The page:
At the November 25 Indianola Board of Aldermen meeting, the city leaders approved a request made by Dr. Adrian Brown (Ph.D) and Municipal Court Judge Kuykendall Horne-Murry to employ Brown & Associates, Inc., to serve as the administrator for the acquired grants associated with the new Indianola Municipal Drug Court.
The decision was made with four of the five aldermen voting yes and Alderman Sam Brock casting an abstention.
The pronouncement was expedited based on an assertion from Brown that the U.S. Department of Justice is requesting additional work be done to the budget and submitted by December 3.
Brown said, “Part of the process, once a grant is awarded and accepted by the city the next step is to retain a grants administrator so that that particular entity can act in an official capacity on behalf of the city.”
Brock asked, “Do we need some kind of document or something stating such conditions as what is needed?” A discussion ensued wherein Mayor Steve Rosenthal alluded to the early December deadline and suggested that they move forward.
He then asked Brown to verbally run through his responsibilities as administrator. Brown responded, “Basically, my role and responsibility will be to serve as the project manager/grants administrator on behalf of the city of Indianola, making sure the city remains compliant with all federal, local and state guidelines.”
Rosenthal then asked that he present the board with his standard contract so it could be reviewed by the attorney and voted on at the next meeting. Rosenthal asked Brown if approving him as grant administrator could be done on a year-by-year basis and Brown said that decision was up to the city.
Citing unfinished business in the form of needing to approve Brown’s contract, Brock asked that the matter be tabled despite Brown’s earlier acknowledgement that the U.S. D.O.J. needed the administrator to submit certain documents by December 3. Brock said making decisions at the last minute creates a problem.
Brown explained that he had only received the email a few days prior and that Rosenthal and the City Clerk were out of town; however, according to him, he did immediately request a place on the agenda.
Rosenthal said, “We’ll approve the contract come our next meeting, our meeting in December. We definitely need a grant administrator and if we want to look elsewhere, which I am not recommending, but we’re going to need a grant administrator and there’d be nobody better than the man who wrote the grant.”
Alderman Marvin Elder made the motion.
Brock also asked about the fee for Brown’s services. “When the proposal was written there was an amount of $20,000 set aside annually for grant administration fee,” Brown said.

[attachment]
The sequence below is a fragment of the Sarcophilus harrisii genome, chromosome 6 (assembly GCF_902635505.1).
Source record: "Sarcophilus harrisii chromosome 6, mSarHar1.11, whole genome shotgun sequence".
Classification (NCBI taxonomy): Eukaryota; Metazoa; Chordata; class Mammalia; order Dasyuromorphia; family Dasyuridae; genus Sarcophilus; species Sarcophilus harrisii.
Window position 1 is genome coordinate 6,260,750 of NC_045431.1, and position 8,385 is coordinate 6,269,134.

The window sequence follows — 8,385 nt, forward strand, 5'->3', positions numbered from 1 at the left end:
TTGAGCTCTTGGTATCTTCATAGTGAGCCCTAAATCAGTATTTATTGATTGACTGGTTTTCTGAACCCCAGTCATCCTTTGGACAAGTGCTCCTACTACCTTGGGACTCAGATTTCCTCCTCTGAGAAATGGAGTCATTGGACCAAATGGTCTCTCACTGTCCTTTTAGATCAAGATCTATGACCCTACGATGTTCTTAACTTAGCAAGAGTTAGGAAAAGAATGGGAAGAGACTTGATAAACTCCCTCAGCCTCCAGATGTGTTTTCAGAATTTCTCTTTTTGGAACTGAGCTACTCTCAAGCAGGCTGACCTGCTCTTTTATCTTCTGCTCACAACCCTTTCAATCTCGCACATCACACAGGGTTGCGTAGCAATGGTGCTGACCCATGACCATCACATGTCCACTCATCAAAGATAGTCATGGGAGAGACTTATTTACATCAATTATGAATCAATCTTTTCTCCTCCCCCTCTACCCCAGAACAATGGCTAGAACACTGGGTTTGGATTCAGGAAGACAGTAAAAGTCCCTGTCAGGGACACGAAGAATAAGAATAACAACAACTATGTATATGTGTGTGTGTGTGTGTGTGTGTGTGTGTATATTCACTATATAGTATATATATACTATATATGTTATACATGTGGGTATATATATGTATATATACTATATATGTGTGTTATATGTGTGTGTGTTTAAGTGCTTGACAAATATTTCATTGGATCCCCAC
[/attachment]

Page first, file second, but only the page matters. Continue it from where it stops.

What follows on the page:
That statement prompted Rosenthal to ask if that amount was included in the grant with no extra cost to the city. Brown replied, “It was $10,000 budgeted on the federal side and $10,000 was budgeted as a local match, so that $10,000 would be inclusive of the $25,000.”
Alderman Darrell Simpson asked if that amount was for the four-year term of the grant or annually. Brown responded, “That’s for the term of the grant per year.” Alderman Gary Fratesi then queried, “So, that’s $80,000; we’ve got a $400,000, possibly $350,000 to $400,000 complete budget, am I right, not a year, but for the four years, correct?” Brown affirmed that Fratesi was right.
Fratesi continued, “So, I’d like to get a budget of how y’all plan on doing this because that’s $80,000, now you’re down to about $300,000 for four years, so that’s less than a $100,000.”
At that point, Horne-Murry reminded the aldermen that the drug court has also received confirmation of a $50,000 annual outlay from the state plus the $25,000 match from the city.
Fratesi then clarified that the city leaders only voted to make a one-time match and that is subject to annual renewal. Horne-Murry affirmed and added, “We’ve been in communication about other possible sources.”
Again addressing the mayor and aldermen, Brown said, “I do want to say this to the board, Brown and Associates appreciates the city giving us the opportunity to apply for and subsequently getting this project funded. All of our fees are within compliance of, with grants administrators.”
Fratesi explained that he was not questioning the fees, but wanted to make sure there would be enough money to complete what was begun. He also mentioned the staff and positions for the drug court and Horne-Murry said she would have a better idea of what’s required staff-wise after meeting with the Supreme Court the next day.
She then presented a synopsis of the funds received so far. “We started off with a budget based on $400,000, and then received almost $393,000, received money from the city and then first didn’t get the money from the state, so we tweaked the budget again, then we went to the state in October and got the $50,000.”